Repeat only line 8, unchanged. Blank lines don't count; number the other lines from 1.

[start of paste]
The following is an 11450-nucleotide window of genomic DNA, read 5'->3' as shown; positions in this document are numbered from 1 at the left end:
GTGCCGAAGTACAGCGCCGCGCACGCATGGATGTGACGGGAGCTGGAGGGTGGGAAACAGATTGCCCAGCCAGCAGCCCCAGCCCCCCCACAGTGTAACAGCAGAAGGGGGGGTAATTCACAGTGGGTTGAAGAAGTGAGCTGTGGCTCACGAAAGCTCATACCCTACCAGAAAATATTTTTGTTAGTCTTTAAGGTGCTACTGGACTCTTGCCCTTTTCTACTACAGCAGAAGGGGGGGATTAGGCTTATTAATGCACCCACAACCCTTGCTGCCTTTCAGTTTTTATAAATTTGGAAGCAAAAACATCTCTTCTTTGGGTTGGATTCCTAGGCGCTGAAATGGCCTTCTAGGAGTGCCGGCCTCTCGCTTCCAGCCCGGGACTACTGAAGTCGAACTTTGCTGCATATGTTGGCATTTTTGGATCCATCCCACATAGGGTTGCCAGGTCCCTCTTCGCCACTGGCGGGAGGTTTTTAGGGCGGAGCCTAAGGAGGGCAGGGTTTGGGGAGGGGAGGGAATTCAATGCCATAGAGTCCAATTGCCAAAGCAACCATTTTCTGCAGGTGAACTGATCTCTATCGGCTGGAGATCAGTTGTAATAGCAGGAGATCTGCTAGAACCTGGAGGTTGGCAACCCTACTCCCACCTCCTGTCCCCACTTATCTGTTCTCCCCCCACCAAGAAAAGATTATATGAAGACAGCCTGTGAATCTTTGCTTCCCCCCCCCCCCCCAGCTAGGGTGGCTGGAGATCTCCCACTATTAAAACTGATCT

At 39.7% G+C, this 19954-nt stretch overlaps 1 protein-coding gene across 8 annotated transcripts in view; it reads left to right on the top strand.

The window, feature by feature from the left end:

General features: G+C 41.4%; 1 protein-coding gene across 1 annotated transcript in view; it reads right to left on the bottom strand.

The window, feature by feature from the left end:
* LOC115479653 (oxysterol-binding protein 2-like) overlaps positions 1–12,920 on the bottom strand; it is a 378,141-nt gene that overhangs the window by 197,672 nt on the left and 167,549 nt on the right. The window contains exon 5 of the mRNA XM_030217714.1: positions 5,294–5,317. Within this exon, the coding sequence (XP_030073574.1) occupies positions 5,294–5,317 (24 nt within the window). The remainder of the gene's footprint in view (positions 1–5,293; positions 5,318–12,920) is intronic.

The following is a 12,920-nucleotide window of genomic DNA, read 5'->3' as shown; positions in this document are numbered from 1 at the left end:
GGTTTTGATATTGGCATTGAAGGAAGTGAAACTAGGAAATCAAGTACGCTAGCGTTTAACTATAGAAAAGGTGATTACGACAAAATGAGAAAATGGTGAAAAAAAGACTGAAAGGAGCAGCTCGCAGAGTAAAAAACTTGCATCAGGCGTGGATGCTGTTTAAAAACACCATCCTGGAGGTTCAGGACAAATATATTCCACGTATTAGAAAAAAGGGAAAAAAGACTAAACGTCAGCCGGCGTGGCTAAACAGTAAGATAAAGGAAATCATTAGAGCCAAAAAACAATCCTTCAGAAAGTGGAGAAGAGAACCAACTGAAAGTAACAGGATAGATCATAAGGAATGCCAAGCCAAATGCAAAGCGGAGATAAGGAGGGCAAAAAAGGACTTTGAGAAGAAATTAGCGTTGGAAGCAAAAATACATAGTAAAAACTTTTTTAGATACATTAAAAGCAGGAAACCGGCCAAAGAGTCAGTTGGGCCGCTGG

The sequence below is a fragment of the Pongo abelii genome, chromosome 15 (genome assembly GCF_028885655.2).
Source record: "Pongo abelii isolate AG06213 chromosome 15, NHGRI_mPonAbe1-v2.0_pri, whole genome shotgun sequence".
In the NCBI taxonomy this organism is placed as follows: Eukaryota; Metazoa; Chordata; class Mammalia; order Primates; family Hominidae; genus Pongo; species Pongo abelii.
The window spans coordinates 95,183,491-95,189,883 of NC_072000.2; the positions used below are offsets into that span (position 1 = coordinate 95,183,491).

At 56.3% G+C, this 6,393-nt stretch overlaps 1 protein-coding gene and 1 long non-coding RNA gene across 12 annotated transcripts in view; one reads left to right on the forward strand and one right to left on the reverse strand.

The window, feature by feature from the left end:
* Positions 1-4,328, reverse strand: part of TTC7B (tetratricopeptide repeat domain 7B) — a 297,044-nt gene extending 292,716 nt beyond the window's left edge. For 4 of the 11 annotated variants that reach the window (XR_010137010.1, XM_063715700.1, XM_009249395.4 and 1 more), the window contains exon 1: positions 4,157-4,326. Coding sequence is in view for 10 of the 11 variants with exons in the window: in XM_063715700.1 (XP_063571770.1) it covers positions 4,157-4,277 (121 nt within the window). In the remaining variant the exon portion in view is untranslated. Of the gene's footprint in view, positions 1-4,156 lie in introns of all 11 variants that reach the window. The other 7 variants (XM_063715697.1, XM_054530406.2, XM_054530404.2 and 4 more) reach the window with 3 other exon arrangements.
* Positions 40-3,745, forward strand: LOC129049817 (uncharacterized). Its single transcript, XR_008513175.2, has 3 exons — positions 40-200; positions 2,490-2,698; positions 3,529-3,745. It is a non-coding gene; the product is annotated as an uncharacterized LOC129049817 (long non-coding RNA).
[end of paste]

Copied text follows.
The following is a 12,920-nucleotide window of genomic DNA, read 5'->3' as shown; positions in this document are numbered from 1 at the left end: